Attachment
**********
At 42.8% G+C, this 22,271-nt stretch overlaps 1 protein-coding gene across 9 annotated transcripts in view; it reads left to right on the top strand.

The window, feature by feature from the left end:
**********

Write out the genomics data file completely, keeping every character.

At 42.8% G+C, this 22,271-nt stretch overlaps 1 protein-coding gene across 9 annotated transcripts in view; it reads left to right on the top strand.

The window, feature by feature from the left end: